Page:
During the 1972 Olympics in Munich, as Frank Shorter prepared to race, he had a secret ingredient up his sleeve: flat Coca-Cola. The US athlete caffeinated his way over 42 kilometers to win gold in the marathon.
Bizarre as it may sound, decades later researchers discovered that consuming caffeine during endurance exercise could give an athlete the edge.
In a new review published in Science, Australian Institute of Sport’s head of sports nutrition Professor Louise Burke and the director of The Mary MacKillop Institute for Health Research, Professor John Hawley, explore nutritional approaches to performance in elite athletes.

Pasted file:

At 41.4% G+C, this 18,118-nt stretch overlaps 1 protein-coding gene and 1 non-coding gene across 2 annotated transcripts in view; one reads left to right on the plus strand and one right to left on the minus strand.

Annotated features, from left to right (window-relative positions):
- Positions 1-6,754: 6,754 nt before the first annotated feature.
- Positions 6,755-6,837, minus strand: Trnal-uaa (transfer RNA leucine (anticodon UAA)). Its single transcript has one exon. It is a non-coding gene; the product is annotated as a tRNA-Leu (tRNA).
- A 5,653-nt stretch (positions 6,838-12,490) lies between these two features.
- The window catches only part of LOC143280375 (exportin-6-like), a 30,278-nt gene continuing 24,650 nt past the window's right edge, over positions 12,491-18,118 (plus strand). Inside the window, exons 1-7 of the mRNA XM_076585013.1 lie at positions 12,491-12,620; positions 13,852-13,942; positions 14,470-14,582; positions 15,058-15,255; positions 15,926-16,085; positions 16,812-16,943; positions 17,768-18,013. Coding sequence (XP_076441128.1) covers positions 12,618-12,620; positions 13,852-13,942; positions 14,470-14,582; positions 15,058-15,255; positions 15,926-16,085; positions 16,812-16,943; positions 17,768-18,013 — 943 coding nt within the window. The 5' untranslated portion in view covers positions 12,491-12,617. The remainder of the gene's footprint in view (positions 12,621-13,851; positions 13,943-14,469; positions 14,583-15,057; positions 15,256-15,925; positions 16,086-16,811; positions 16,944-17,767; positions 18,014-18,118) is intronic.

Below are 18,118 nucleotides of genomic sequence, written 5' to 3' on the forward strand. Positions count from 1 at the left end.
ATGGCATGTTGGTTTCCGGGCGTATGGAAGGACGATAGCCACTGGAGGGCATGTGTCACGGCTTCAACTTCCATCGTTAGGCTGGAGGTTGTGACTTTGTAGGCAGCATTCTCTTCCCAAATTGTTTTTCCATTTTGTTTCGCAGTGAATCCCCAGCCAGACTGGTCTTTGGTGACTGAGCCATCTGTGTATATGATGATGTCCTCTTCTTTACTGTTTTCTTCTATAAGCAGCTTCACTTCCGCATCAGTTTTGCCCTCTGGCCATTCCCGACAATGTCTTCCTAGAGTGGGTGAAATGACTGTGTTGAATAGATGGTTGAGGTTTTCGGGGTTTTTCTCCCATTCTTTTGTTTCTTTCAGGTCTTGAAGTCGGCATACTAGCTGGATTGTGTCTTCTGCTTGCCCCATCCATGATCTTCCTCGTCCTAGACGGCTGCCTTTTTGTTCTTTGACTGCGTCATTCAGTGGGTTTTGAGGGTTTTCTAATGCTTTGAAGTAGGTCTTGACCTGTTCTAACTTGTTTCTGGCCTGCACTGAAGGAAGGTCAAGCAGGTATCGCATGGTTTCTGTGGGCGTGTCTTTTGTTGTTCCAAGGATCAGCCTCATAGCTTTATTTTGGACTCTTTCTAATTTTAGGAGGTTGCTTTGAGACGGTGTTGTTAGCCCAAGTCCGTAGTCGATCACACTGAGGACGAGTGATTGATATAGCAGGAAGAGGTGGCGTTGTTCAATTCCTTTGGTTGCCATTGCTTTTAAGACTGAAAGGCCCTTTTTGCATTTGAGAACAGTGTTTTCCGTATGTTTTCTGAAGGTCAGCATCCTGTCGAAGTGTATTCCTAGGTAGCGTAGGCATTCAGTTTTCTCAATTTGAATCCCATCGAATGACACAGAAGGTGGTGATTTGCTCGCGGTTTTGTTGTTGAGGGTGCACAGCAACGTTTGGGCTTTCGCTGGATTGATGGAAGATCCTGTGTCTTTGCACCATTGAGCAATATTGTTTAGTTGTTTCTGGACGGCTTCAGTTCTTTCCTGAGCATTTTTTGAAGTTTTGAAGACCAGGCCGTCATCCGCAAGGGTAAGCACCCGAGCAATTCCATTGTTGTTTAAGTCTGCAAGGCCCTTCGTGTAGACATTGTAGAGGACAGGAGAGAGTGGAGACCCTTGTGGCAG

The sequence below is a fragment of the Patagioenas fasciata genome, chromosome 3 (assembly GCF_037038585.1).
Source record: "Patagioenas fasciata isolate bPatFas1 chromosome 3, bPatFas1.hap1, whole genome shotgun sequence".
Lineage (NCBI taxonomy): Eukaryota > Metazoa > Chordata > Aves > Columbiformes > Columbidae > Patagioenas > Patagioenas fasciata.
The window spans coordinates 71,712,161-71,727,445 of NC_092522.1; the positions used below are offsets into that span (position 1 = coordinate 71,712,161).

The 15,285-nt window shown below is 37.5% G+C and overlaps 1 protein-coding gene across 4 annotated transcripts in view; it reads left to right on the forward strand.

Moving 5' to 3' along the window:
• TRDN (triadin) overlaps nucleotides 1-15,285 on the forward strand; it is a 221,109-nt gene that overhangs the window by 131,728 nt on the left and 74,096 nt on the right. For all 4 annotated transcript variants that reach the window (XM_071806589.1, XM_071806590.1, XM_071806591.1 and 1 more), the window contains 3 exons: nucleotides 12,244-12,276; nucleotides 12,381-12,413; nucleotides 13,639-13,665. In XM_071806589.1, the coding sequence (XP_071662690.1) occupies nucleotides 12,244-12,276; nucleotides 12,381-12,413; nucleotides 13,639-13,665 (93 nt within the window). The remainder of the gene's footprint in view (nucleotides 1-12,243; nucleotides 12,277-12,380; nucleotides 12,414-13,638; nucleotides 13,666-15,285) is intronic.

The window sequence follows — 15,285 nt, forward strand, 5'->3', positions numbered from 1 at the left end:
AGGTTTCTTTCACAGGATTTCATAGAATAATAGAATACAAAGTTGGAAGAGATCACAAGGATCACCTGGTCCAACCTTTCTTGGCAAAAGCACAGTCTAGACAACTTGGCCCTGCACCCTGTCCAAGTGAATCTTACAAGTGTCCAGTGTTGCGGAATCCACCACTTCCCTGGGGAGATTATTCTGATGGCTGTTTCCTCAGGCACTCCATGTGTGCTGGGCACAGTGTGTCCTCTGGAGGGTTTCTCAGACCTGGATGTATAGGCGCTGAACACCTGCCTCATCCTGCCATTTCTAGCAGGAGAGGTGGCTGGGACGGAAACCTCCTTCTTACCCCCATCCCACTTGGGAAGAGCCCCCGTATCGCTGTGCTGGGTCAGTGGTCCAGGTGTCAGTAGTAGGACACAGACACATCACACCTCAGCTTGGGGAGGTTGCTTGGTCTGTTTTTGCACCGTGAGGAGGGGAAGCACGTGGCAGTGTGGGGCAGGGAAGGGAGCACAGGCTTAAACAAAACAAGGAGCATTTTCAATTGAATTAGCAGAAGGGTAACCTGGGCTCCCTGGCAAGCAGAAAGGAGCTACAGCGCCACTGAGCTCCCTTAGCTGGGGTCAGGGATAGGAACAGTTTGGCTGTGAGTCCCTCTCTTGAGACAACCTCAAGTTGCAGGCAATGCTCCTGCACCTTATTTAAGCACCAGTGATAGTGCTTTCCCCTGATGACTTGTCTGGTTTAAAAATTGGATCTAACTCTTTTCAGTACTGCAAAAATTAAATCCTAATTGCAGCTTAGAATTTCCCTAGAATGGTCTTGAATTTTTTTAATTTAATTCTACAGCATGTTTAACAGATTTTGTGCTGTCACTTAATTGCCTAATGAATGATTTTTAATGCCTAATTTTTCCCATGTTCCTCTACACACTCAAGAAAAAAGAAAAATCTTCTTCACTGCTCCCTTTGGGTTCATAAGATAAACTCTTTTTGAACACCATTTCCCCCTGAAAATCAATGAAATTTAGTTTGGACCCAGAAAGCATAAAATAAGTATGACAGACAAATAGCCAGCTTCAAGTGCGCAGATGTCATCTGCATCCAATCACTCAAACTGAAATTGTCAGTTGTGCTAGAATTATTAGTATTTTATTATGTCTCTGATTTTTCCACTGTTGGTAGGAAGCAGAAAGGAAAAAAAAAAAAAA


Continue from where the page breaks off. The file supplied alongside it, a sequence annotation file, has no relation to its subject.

They argue there is no “single, superior ‘athletic diet’”. Rather, different tactics benefit different people, forms of exercise and phases of training.
The great diet debate
The developing knowledge about how the body uses fuel helps to explain the high-carb/low-carb debate as well as the myth of the perfect “athlete’s diet”.
“The early sports nutrition guidelines were ‘let’s all eat high carbohydrate at all times because that’s what the muscles are using as fuel’,” Burke explains.
This explains the idea of energy gels during endurance races or the thought process of anyone who ever decided to skol a soft drink or eat a Mars bar right before an event.
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